For years, this team hasn’t been able to get a consistent pass rush, especially in big games against quality opponents, but the Ravens dominated the Chargers and pounded quarterback Philip Rivers.
The Ravens have been ranked as the No. 1 or No. 2 defense in the NFL for most of the season, but defenses don’t become great until they can get pressure with their front four.
The Ravens achieved that Saturday night. Outside linebackers Terrell Suggs, Matthew Judon and Za’Darius Smith won their individual matchups with Los Angles offensive tackles Russell Okung and Sam Tevi.
“We’re going to look at our protection and see what happened there,” Chargers coach Anthony Lynn said. “They got after us pretty good up front.”
Said Lynn of Rivers: “He was under a lot of stress. It wasn’t just one guy. I think they were taking turns. He was under a lot of stress today.”
They used finesse instead of power, beating them off the ball and dropping their shoulders for leverage. With Rivers stuck in the middle of the pocket, the Ravens collapsed it on the inside with tackles Brandon Williams and Michael Pierce.
Williams and Pierce, known as run-stoppers, have faced criticism for their lack of pass-rushing ability. Maybe that changed Saturday night. Pierce might be the best linemen on the roster right now.
When a team can get pressure on a quarterback with its front four, it changes the dynamics. The Ravens don’t have to blitz as much. Inside linebackers can get deeper drops in coverage, which the Ravens were able to do Saturday night.
The Ravens still had their share of blitzes, with linebackers Patrick Onwuasor and Kenny Young, but they were just mixing things up to get to Rivers, not because it was a necessity. The Ravens finished with four sacks, with two of those from Onwuasor and 1½ from Smith.
Every group on this Ravens defense played well Saturday night. They held one of the league’s top passing offenses to 147 yards and the Chargers had only 198 yards of total offense.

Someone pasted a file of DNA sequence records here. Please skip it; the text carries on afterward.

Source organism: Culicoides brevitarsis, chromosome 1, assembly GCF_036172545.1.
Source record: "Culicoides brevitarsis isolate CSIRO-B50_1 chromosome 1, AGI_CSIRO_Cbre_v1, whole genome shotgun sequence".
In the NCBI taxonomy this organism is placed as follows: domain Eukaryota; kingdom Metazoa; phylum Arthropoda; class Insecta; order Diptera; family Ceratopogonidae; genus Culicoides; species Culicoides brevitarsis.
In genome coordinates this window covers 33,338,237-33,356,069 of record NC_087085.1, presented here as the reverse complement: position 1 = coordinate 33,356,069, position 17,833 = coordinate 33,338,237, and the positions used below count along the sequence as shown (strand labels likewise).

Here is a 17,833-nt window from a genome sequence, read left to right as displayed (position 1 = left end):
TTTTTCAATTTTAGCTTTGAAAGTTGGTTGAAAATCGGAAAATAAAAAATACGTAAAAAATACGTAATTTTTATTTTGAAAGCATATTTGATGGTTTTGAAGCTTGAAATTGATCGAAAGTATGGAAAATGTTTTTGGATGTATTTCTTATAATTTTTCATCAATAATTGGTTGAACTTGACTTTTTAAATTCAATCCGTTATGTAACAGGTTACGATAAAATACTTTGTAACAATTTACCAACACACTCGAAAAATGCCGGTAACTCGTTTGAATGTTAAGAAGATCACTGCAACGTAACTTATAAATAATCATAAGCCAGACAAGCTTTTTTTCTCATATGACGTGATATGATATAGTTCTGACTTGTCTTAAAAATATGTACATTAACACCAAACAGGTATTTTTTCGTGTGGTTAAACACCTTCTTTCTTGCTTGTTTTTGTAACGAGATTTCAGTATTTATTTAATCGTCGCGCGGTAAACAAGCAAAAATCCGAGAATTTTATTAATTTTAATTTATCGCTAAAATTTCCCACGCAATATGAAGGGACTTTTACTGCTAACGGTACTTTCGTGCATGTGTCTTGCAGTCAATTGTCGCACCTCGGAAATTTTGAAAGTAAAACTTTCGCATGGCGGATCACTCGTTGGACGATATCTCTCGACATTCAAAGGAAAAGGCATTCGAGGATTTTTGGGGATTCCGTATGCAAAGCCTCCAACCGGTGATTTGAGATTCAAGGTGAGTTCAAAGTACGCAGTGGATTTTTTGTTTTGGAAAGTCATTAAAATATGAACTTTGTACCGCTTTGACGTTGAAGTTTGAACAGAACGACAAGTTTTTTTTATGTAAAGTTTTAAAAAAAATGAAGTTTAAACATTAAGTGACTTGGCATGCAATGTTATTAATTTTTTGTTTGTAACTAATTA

Cornerbacks Jimmy Smith, Brandon Carr and Marlon Humphrey smothered receivers Keenan Allen, Mike Williams and Tyrell Williams. The only touchdown the Ravens allowed was a gift after a fumble by running back Kenneth Dixon deep inside Baltimore territory on the Ravens’ first offensive play of the second half.
The Ravens simply pounded Los Angeles into submission. They made almost every tackle in the open field as safety Tony Jefferson zeroed in on the Chargers with some vicious hits. Los Angeles’ 198 yards of total offense were its fewest since 2014.
The Ravens have had strong defensive efforts this season, including against the New Orleans Saints, Kansas City Chiefs, Tennessee Titans and Atlanta Falcons, but this one was complete and overpowering. It came against a powerful offense on the road playing against a team with a three-day advantage in preparation.
The Ravens also had to travel to the West Coast.
”It was huge,” Rivers said of the Ravens’ pressure. “I give them credit. They did some good things up front, they did some good things in the secondary. We did all right at times, we just couldn’t sustain anything for the most part. Our only touchdown was on a short field off a great play from our defense. We just couldn’t get going. That’s why I said, credit to them.”